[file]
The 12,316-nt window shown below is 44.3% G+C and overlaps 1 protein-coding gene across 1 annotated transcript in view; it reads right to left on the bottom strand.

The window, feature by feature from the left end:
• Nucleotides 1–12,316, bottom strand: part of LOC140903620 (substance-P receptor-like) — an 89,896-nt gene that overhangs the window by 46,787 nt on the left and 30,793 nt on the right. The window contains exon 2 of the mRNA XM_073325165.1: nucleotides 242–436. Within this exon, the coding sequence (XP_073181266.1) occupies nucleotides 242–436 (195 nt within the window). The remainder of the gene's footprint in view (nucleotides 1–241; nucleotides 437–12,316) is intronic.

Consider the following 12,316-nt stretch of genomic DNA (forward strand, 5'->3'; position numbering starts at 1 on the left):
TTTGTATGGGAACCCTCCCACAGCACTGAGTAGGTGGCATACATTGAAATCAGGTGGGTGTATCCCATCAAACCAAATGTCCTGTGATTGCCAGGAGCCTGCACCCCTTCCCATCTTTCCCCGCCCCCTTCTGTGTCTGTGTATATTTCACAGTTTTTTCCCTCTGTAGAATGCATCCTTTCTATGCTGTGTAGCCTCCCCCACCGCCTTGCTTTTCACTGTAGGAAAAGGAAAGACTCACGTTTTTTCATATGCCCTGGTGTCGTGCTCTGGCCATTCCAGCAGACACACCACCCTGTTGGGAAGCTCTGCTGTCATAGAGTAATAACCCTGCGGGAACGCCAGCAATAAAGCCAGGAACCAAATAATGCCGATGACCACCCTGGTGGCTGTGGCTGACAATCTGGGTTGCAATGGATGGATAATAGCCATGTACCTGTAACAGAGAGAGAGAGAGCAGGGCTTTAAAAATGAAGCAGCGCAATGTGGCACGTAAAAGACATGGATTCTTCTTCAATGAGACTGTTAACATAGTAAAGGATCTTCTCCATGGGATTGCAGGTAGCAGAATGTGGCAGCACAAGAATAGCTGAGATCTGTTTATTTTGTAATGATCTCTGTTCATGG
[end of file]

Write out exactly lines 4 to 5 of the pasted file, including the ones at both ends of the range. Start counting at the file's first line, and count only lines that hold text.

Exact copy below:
Consider the following 12,316-nt stretch of genomic DNA (forward strand, 5'->3'; position numbering starts at 1 on the left):
TTTGTATGGGAACCCTCCCACAGCACTGAGTAGGTGGCATACATTGAAATCAGGTGGGTGTATCCCATCAAACCAAATGTCCTGTGATTGCCAGGAGCCTGCACCCCTTCCCATCTTTCCCCGCCCCCTTCTGTGTCTGTGTATATTTCACAGTTTTTTCCCTCTGTAGAATGCATCCTTTCTATGCTGTGTAGCCTCCCCCACCGCCTTGCTTTTCACTGTAGGAAAAGGAAAGACTCACGTTTTTTCATATGCCCTGGTGTCGTGCTCTGGCCATTCCAGCAGACACACCACCCTGTTGGGAAGCTCTGCTGTCATAGAGTAATAACCCTGCGGGAACGCCAGCAATAAAGCCAGGAACCAAATAATGCCGATGACCACCCTGGTGGCTGTGGCTGACAATCTGGGTTGCAATGGATGGATAATAGCCATGTACCTGTAACAGAGAGAGAGAGAGCAGGGCTTTAAAAATGAAGCAGCGCAATGTGGCACGTAAAAGACATGGATTCTTCTTCAATGAGACTGTTAACATAGTAAAGGATCTTCTCCATGGGATTGCAGGTAGCAGAATGTGGCAGCACAAGAATAGCTGAGATCTGTTTATTTTGTAATGATCTCTGTTCATGG